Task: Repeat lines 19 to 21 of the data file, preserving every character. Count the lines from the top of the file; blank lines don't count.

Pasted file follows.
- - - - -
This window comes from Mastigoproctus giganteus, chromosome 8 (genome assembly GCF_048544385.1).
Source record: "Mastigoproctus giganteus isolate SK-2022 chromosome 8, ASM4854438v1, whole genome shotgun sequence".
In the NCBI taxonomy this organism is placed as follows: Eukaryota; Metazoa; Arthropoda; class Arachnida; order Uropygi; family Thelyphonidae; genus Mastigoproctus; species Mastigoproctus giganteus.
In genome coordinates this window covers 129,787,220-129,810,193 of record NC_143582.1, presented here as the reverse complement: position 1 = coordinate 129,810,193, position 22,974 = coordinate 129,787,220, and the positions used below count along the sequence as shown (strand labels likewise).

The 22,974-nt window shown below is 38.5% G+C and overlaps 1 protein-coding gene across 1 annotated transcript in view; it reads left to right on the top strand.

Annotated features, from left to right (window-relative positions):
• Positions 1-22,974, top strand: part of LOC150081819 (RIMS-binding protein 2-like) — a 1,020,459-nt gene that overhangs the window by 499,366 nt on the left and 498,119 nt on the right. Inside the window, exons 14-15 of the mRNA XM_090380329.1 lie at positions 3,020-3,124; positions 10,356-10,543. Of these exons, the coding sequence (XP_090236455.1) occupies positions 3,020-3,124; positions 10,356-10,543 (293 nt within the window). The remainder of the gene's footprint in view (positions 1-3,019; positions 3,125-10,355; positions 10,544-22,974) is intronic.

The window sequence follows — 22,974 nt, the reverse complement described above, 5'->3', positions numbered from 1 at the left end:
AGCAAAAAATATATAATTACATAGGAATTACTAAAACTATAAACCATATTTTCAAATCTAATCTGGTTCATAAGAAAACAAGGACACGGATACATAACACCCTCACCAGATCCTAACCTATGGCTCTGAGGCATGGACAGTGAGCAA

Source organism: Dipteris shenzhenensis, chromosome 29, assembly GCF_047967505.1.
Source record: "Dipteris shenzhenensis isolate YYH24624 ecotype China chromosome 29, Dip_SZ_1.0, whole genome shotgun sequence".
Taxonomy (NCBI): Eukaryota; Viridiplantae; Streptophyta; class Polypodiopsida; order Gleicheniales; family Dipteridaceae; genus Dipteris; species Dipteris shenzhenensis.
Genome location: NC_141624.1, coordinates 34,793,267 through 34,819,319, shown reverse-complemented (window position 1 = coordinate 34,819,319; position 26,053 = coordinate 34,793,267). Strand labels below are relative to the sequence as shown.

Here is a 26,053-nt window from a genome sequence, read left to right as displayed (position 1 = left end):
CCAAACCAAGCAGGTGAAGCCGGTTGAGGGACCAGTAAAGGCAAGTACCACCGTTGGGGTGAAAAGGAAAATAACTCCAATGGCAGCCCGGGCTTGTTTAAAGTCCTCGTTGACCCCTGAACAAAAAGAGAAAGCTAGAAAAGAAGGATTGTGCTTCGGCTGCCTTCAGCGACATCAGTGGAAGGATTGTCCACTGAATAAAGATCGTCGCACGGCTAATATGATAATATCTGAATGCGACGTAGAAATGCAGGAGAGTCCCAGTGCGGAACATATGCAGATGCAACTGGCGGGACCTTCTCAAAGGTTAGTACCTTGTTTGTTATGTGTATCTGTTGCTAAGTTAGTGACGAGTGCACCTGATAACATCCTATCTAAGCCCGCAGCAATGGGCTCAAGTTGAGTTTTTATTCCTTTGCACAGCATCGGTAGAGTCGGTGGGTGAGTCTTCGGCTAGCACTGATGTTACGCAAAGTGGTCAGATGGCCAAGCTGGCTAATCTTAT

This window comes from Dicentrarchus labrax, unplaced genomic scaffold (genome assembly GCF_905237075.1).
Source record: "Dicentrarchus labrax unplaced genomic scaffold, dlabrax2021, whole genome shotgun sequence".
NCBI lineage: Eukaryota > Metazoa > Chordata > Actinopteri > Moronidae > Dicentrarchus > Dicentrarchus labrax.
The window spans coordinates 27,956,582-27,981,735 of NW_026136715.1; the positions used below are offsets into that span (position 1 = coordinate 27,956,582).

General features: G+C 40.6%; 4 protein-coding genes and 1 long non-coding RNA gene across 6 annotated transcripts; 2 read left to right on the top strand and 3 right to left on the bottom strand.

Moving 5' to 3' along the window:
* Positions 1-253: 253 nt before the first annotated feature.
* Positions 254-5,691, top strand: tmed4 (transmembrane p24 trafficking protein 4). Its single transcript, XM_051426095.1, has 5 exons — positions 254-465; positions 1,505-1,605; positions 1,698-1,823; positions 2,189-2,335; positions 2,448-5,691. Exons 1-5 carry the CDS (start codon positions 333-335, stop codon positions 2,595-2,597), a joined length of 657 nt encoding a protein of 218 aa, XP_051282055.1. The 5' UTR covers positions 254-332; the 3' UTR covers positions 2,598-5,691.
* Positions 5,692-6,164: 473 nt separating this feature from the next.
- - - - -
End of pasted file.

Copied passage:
The window spans coordinates 27,956,582-27,981,735 of NW_026136715.1; the positions used below are offsets into that span (position 1 = coordinate 27,956,582).

General features: G+C 40.6%; 4 protein-coding genes and 1 long non-coding RNA gene across 6 annotated transcripts; 2 read left to right on the top strand and 3 right to left on the bottom strand.

Moving 5' to 3' along the window: